The Life of Dominic Savio
Various Incidents. His Attractive Manner with His Companions.
Although Dominic, as we have seen, was imbued with the desire to do good to souls, it did not, as some mistaken people might imagine, tend to make him melancholy or mournful. On the contrary, he was the life of the recreation time, though he very wisely knew how to turn every opportunity to account. When others had something to say or a story to tell, he never interrupted or criticised; but when conversation flagged, he had an inexhaustible fund of entertaining information and anecdotes which were highly interesting to his companies. He knew just when to seize the opportunity of speaking, if it were necessary to deal with grumbling or murmuring, or something not approved of.
His manner was so cheerful and attractive that he counted among his companions even those who were least disposed to piety, or were of an opposite nature to his own, and they always took in good part whatever insinuation or hint he might give them.
Once when the boys were at play in an open space, a man came up and joined in the conversation. He was amusing at first, and had a story or two that suited the curiosity of young people. But when he had made himself at home a little; he went on to speak of religious subjects and priests and the like, and treated them with ridicule and disrespect. Many of the boys noticed the change in his conversation and went off to play; others stayed on. But then Dominic arrived. He stopped for a moment to listen, but immediately saw what the man was about, and without any hesitation said to the boys round him: "Don't stay here listening to such a degraded man; he is only trying to corrupt souls." The boys were accustomed to Dominic's influence in regard to such things, and all moved away, leaving the man alone. The latter retired discomfited, and never tried his persuasive arts in that neighbourhood again.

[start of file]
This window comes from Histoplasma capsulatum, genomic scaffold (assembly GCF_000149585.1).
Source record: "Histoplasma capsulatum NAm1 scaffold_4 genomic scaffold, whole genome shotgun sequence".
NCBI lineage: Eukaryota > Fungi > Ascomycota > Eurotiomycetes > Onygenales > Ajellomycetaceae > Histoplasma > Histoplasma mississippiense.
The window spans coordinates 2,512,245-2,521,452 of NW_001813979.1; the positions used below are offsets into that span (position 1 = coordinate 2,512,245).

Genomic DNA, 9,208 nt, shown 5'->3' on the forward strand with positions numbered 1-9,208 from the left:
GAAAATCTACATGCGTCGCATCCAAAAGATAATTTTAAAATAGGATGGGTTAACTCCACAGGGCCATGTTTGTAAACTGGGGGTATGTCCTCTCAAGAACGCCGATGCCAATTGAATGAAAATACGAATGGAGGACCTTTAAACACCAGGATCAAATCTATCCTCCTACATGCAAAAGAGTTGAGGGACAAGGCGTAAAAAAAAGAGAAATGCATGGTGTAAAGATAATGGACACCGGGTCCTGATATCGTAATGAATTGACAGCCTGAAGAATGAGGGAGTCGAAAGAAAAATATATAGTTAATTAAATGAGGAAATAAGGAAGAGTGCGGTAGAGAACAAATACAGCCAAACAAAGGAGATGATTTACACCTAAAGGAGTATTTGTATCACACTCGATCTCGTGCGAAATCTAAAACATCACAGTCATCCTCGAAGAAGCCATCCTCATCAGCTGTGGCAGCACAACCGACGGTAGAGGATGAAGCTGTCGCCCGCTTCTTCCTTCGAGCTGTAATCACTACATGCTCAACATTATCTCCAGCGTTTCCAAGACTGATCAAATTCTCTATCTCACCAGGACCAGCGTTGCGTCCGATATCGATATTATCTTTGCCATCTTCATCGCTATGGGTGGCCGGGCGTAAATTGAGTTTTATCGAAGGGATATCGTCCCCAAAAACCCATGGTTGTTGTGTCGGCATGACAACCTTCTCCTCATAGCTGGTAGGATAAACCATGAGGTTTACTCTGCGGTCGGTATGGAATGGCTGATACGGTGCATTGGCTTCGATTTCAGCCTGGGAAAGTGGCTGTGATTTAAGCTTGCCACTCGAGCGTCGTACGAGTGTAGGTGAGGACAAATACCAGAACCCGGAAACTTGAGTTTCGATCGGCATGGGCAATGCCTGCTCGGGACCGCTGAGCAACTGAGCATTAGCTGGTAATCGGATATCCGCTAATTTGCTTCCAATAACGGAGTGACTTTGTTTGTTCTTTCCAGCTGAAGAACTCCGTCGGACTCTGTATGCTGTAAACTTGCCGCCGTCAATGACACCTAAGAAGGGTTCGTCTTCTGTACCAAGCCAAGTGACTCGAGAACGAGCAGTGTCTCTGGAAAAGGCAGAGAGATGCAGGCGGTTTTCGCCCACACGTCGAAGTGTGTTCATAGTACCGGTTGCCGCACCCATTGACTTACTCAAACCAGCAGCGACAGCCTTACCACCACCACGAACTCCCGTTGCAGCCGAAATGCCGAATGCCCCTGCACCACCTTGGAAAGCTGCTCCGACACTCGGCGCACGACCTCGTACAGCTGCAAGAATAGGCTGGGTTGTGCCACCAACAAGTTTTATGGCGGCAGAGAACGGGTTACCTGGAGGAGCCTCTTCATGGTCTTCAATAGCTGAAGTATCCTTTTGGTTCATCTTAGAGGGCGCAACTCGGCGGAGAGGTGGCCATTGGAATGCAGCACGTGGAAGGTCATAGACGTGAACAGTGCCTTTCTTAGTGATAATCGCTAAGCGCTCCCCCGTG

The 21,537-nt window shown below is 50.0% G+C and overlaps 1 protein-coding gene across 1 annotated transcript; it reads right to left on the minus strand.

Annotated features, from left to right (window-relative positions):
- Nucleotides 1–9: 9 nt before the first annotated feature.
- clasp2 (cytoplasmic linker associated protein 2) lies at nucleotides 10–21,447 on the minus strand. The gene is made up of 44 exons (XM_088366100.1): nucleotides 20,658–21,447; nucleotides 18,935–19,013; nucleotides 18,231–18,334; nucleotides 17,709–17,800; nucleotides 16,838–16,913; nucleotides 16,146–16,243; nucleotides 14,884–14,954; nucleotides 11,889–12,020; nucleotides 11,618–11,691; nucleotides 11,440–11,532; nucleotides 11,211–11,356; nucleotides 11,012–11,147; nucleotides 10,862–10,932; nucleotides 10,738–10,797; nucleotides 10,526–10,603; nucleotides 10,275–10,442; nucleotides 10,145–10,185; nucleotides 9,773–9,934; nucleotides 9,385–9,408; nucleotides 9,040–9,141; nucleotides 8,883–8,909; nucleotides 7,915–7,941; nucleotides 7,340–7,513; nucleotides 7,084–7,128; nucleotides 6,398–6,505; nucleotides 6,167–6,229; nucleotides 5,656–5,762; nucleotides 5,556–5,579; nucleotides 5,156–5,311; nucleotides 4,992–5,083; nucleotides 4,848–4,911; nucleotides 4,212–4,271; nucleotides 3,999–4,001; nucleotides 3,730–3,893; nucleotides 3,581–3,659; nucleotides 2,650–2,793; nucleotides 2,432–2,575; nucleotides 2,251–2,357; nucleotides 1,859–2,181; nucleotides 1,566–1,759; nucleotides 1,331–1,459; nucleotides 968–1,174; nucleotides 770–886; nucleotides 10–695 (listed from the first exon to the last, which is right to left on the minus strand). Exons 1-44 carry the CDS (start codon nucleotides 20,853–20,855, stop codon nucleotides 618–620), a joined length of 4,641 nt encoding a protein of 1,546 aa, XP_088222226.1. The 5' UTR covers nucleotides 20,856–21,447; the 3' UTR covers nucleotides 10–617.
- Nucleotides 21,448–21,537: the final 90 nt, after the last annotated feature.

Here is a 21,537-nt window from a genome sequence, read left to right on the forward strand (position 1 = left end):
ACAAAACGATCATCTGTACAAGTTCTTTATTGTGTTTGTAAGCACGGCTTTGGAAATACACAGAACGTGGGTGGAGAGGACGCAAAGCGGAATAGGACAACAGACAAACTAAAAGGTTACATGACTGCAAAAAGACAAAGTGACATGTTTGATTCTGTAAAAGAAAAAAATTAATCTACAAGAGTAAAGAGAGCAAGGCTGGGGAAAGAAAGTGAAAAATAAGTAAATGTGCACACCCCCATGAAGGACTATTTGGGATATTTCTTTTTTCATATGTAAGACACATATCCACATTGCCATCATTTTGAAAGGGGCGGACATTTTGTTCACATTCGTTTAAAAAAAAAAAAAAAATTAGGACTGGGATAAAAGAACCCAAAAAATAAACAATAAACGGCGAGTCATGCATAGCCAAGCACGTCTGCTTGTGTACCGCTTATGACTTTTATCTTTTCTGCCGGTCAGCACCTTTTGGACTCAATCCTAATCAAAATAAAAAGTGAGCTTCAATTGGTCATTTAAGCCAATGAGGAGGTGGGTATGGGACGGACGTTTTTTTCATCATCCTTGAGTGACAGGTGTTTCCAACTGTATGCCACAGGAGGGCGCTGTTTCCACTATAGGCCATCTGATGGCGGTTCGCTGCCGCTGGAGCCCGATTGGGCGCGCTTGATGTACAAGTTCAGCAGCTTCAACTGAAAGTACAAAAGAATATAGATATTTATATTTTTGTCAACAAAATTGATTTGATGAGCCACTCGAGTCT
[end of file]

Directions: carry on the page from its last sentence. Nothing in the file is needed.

This influence of Dominic's gradually increased, so that he could usually persuade the boys against any course in which he saw that evil might lurk. There was at the Oratory, at the time, a little society composed of the better and more able boys, who endeavoured to check any wrongdoing amongst the rest, and to deal with any unruly ones amongst them. Savio belonged to it and played a foremost part in it. Whatever little presents came to him he reserved them to add weight to his persuasion. Sometimes he would seize an opportunity in the games, when a boy on whom he had designs was a partner of his, to ask him to promise to go to Confession with him on the following Saturday. As Saturday usually seemed a long way off, the boy generally consented; but Dominic did not let him forget it, and when Saturday came he would take the boy off to church, as pleased with the success of his little ruse as a sportsman is in securing his prize. In this way it often happened that a boy, on whom a hundred sermons would be lost, would at once succumb to some novel method invented by Dominic's zeal for souls.
However, it occasionally happened, that on the appointed day, the boy who had promised to accompany him to Confession, would be missing. As soon as Dominic saw him again he would say: "Ah, you disappointed me; you didn't keep your promise." The boy would bring forward some excuse, but he was never able to convince Dominic, who easily explained to the boy that he had been caught in one of the devil's tricks for putting off Confession. He would then go on to show him how happy he would be afterwards if he made a good Confession, and get him to make another promise. It always happened that these boys would go to Dominic afterwards and tell him how glad they were for having followed his advice, and that they would go frequently to the Sacraments in future.
It is a common thing, that among a great number of boys, a few are left more or less severely alone, whether on account of their peculiar character, or of some defect, or something uninviting about them; sometimes, too, these are the object of the ridicule and torment of their companions, and are sorely in need of a friend. Dominic was always on the look out for these. He was frequently in their company, entertaining them in one way or another. Others, who through ignorance or neglect, were disposed to be mischevious or bad, Dominic took in hand, and always brought them to a better frame of mind. With the sick again he was in great demand; so that in one way or another Savio was a real apostle and put into practice his great ideal of drawing souls to God.